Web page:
I am feeling so out of it right now. I rode my bike for two hours this morning, and then volunteered at the town library book sale for 2.5 hours this afternoon and was on my feet the whole time, and while that’s probably not a whole lot, it’s all this pregnant lady can handle. I came home and before I knew it I was sleeping deeply. Thank God for naps.
Of course, volunteering is not the only thing I did at the book sale this week; yesterday, Hobgoblin and I checked it out to see what books we wanted for ourselves, and I came home with three: Tinkers, by Paul Harding, The Man of My Dreams, by Curtis Sittenfeld, and The Master Bedroom, by Tessa Hadley. The Harding I can’t tell you anything about except I’ve heard good things about it. The Sittenfeld is one whose title would normally keep me from buying it, but I’ve found I like Sittenfeld very much, so I’ll read anything of hers. And the Hadley I know nothing about, but she’s someone I’ve been meaning to read for a while. We’ll see how they go.
As for reading this week, I finished two books. One was The True Deceiver by Tove Jansson, which I liked a whole lot. It’s more plotty than The Summer Book, for those of you who have read it, although still not very plot-driven. But there is a definite story that keeps you wanting to read further, a story that involves the relationship between a 25-year-old woman, Katri, and an older woman, Anna, both of whom are eccentric, isolated, and set in their ways. Katri, however, wants to make a change — she wants to worm her way into Anna’s life for the financial benefit of her younger brother. How she does this and what the consequences are make up the rest of the story. What makes it so great, though, is the quality of the writing, which is simple and straightforward, while at the same time managing to communicate a lot of depth. As I said last week, I very much like the neutral, non-judgmental narrator who tells us the story while leaving us to draw our own conclusions. Sometimes, it’s necessary to work a little bit to draw those conclusions, with the effect that you’re caught up in the relationship between Katri and Anna, wondering who’s going to do what next. And you’re also left wondering what it means to be a “true deceiver” — what the truth is, exactly, and who is being true to whom.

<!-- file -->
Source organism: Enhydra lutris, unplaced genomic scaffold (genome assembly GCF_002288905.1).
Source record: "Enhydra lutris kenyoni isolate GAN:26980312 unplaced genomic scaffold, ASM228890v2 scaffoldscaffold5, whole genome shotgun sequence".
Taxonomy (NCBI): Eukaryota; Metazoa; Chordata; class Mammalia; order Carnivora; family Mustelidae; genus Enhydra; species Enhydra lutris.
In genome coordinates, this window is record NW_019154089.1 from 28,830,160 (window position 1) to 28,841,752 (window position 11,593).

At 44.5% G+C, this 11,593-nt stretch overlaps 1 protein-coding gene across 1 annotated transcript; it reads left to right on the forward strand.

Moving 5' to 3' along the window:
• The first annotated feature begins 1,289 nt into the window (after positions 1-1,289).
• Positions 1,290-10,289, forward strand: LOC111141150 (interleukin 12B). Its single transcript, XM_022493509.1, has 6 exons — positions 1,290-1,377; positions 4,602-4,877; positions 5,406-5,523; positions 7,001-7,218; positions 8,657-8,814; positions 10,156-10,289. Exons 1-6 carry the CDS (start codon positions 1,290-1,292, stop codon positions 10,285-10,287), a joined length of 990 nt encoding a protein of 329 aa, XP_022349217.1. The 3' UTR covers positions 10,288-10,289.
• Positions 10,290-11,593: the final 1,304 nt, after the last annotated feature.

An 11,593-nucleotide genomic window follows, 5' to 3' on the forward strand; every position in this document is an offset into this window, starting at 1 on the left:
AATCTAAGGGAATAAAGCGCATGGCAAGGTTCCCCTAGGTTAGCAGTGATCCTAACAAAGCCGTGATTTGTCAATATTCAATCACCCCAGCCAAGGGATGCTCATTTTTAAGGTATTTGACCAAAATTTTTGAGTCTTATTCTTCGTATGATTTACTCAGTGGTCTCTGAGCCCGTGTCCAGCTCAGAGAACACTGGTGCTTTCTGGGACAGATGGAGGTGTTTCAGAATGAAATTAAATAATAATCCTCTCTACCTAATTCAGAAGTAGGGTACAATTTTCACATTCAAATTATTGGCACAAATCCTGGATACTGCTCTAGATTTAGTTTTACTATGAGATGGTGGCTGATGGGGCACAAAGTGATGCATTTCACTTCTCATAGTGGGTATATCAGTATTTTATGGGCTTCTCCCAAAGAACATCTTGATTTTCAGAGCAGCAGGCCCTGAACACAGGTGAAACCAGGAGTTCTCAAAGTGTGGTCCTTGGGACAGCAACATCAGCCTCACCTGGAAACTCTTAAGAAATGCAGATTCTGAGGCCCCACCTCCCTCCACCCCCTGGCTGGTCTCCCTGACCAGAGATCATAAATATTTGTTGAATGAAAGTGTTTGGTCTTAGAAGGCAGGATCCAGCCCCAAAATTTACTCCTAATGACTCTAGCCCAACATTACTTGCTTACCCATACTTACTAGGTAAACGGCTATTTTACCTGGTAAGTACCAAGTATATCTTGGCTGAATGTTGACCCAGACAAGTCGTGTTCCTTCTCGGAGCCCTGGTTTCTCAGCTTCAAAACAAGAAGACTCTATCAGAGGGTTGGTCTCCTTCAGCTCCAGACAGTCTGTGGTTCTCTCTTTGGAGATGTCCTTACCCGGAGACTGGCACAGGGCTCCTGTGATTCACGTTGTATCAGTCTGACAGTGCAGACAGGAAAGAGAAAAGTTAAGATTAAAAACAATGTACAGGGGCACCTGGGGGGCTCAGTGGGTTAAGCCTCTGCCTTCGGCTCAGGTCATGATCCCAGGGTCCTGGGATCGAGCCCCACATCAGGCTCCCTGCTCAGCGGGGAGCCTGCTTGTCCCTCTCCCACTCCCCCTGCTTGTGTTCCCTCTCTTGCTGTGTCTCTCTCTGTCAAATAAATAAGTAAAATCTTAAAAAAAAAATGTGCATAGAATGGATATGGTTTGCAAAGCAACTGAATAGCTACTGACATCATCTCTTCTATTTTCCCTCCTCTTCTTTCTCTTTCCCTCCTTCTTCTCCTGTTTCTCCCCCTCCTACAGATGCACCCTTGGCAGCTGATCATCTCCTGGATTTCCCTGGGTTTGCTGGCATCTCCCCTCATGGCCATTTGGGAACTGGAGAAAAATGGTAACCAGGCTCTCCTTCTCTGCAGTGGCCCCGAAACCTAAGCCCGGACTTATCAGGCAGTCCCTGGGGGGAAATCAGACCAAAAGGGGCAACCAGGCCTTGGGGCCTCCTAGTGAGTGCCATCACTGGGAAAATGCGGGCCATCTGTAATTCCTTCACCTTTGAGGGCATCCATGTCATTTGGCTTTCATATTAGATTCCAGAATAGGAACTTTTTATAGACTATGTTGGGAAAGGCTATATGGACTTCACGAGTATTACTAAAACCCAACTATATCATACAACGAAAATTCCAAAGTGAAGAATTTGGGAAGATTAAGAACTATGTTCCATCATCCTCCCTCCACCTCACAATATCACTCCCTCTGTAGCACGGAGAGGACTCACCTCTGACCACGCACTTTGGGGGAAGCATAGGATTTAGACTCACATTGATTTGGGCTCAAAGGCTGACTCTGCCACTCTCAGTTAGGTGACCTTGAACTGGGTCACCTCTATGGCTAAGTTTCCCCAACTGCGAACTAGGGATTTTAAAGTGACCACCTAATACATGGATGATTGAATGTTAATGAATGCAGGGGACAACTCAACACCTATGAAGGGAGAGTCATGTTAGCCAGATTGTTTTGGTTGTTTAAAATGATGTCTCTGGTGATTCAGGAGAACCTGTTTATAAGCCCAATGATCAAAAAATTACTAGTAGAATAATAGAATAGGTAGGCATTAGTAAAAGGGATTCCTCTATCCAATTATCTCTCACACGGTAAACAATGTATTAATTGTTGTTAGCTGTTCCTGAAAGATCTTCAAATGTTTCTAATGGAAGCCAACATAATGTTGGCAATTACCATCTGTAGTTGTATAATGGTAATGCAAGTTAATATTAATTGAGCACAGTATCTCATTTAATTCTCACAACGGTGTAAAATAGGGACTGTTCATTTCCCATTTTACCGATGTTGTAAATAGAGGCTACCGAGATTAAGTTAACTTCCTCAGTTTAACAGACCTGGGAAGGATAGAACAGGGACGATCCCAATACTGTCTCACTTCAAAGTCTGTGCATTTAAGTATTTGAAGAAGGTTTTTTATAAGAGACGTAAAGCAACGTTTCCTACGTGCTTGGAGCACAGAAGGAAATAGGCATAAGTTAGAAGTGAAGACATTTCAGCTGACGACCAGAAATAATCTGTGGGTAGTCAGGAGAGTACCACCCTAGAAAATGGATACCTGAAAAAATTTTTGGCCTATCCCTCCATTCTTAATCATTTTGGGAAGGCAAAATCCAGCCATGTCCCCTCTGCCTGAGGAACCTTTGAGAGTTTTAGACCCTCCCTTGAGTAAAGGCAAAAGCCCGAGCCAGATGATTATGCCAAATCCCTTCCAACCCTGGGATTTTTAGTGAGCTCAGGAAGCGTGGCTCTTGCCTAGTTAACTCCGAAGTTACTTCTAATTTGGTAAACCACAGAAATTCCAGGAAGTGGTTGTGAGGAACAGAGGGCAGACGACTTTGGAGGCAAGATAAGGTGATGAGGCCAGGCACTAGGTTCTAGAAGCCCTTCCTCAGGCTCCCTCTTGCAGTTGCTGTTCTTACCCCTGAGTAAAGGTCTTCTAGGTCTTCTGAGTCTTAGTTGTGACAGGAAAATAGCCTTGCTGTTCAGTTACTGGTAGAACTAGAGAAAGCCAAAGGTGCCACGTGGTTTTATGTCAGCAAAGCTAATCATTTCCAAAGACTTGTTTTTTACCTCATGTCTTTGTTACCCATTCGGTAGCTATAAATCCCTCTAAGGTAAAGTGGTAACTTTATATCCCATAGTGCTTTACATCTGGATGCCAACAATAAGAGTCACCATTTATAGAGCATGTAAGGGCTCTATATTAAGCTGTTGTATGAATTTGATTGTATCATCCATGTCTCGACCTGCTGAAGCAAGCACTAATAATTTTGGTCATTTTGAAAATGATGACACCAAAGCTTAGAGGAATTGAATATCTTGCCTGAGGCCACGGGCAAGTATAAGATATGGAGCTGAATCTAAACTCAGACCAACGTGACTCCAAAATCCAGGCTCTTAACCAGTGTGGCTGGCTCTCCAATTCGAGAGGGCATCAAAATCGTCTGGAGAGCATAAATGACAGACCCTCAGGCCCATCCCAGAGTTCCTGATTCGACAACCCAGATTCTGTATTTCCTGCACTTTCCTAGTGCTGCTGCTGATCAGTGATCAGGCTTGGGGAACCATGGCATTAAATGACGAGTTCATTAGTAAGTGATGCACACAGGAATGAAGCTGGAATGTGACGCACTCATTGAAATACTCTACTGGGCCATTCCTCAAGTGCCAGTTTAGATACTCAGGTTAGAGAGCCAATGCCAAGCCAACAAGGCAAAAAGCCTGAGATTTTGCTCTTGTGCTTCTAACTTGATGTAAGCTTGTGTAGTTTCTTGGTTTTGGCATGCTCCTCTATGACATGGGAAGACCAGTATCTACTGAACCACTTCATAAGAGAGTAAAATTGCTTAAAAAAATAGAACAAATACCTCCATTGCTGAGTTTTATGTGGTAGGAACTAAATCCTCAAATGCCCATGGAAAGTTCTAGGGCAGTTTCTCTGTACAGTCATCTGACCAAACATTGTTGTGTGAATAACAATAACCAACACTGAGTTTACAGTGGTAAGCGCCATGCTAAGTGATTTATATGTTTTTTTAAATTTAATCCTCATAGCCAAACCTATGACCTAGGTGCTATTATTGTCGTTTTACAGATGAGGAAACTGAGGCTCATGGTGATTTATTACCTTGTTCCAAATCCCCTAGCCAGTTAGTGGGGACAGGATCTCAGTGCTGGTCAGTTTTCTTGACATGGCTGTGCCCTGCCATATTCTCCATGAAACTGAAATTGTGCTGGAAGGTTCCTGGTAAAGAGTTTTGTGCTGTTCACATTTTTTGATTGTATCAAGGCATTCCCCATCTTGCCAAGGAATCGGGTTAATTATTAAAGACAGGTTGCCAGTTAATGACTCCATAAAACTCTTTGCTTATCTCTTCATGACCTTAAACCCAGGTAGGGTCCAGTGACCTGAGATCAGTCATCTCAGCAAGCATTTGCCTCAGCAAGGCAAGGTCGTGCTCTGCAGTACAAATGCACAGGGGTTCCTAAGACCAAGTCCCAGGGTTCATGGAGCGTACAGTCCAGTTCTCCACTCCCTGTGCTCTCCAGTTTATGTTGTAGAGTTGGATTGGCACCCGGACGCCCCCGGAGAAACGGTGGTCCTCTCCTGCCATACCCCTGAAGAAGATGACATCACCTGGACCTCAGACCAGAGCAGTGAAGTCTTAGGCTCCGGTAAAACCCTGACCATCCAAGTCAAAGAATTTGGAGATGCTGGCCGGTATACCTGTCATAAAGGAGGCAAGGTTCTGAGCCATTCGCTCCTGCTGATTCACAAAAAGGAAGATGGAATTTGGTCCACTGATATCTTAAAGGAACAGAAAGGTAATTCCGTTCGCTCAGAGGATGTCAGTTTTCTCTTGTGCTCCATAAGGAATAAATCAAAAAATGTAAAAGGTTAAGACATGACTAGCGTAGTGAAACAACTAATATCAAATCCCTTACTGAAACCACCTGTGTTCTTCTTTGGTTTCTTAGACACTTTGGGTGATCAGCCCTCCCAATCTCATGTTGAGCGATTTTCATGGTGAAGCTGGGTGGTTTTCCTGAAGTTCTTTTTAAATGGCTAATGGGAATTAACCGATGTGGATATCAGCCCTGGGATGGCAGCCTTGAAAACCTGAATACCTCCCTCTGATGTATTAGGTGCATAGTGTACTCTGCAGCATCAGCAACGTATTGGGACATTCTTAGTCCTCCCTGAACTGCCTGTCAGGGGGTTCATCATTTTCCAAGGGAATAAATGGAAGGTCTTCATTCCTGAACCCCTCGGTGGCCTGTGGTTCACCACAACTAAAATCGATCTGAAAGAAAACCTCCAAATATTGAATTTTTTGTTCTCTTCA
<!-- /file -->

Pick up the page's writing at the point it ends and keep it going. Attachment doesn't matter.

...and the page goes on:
The other book I finished is a short story collection by George Saunders, The Tenth of December. The book isn’t due out until January 2013, but I won a copy on LibraryThing. I read Saunders’s first story collection CivilWarLand in Bad Decline a long time ago and liked it very much, and I was surprised to see that the first few stories are in a different vein than those in the first book: they are straightforwardly realistic, whereas his stories are typically absurd, wacky, often futuristic in a Brave New World kind of way. About halfway through the collection, though, the stories switched into his typical non-realistic mode, and I felt I was back in familiar territory. I liked the stories, whether realistic or not. They sometimes got a little too close to false sentimentality, but most of the time, Saunders gives you characters in trouble, pathetic, difficult people, and he makes you care about them. The stories are often about difficult family relationships: parents who mess up their kids, messed up kids dealing with dealing with their messed up parents. Husband/wife relationships gone bad. Sometimes they are about exploitive work situations that force people to make impossible choices. They are all about people in deep trouble, trying to figure out who they are and clinging to some vestige of their humanity.
Oh, if you like essay collections, I highly, highly recommend George Saunders’s The Braindead Megaphone. It’s excellent.
Just last night I started reading Kate Atkinson’s Behind the Scenes in the Museum and am only a few pages in. I didn’t love her book Case Histories, but I’ve heard enough good things about her non-Jackson Brodie books that I wanted to give her another try.
Finally, here’s the latest pregnant belly photo, at 17 weeks (there are always books and a bike in the background of these things, aren’t there!):
This week is the beginning of the semester — not of classes, but of the meetings that lead up to classes. So my life will soon get much busier. Sigh.
Have a great week everyone!